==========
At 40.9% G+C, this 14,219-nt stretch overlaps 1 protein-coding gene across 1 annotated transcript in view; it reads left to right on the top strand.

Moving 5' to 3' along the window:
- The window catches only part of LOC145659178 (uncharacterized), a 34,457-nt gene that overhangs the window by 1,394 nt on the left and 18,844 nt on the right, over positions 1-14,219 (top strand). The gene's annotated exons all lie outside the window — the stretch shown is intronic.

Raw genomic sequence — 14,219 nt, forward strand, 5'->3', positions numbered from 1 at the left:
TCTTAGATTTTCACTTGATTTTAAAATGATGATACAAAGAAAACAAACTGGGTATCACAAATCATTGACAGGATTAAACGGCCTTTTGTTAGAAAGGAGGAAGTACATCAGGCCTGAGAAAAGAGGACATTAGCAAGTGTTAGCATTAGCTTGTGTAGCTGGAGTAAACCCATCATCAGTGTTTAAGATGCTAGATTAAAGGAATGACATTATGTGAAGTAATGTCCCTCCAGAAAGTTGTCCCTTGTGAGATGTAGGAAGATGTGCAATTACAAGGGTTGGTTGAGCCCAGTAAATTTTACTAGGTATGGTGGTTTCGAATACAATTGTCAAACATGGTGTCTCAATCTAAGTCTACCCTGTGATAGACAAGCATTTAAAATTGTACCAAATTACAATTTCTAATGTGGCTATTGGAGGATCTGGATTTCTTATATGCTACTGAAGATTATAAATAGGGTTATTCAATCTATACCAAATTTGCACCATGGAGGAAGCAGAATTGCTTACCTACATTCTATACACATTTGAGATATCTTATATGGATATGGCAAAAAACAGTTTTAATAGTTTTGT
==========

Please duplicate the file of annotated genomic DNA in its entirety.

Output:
At 40.9% G+C, this 14,219-nt stretch overlaps 1 protein-coding gene across 1 annotated transcript in view; it reads left to right on the top strand.

Moving 5' to 3' along the window:
- The window catches only part of LOC145659178 (uncharacterized), a 34,457-nt gene that overhangs the window by 1,394 nt on the left and 18,844 nt on the right, over positions 1-14,219 (top strand). The gene's annotated exons all lie outside the window — the stretch shown is intronic.

Raw genomic sequence — 14,219 nt, forward strand, 5'->3', positions numbered from 1 at the left:
TCTTAGATTTTCACTTGATTTTAAAATGATGATACAAAGAAAACAAACTGGGTATCACAAATCATTGACAGGATTAAACGGCCTTTTGTTAGAAAGGAGGAAGTACATCAGGCCTGAGAAAAGAGGACATTAGCAAGTGTTAGCATTAGCTTGTGTAGCTGGAGTAAACCCATCATCAGTGTTTAAGATGCTAGATTAAAGGAATGACATTATGTGAAGTAATGTCCCTCCAGAAAGTTGTCCCTTGTGAGATGTAGGAAGATGTGCAATTACAAGGGTTGGTTGAGCCCAGTAAATTTTACTAGGTATGGTGGTTTCGAATACAATTGTCAAACATGGTGTCTCAATCTAAGTCTACCCTGTGATAGACAAGCATTTAAAATTGTACCAAATTACAATTTCTAATGTGGCTATTGGAGGATCTGGATTTCTTATATGCTACTGAAGATTATAAATAGGGTTATTCAATCTATACCAAATTTGCACCATGGAGGAAGCAGAATTGCTTACCTACATTCTATACACATTTGAGATATCTTATATGGATATGGCAAAAAACAGTTTTAATAGTTTTGT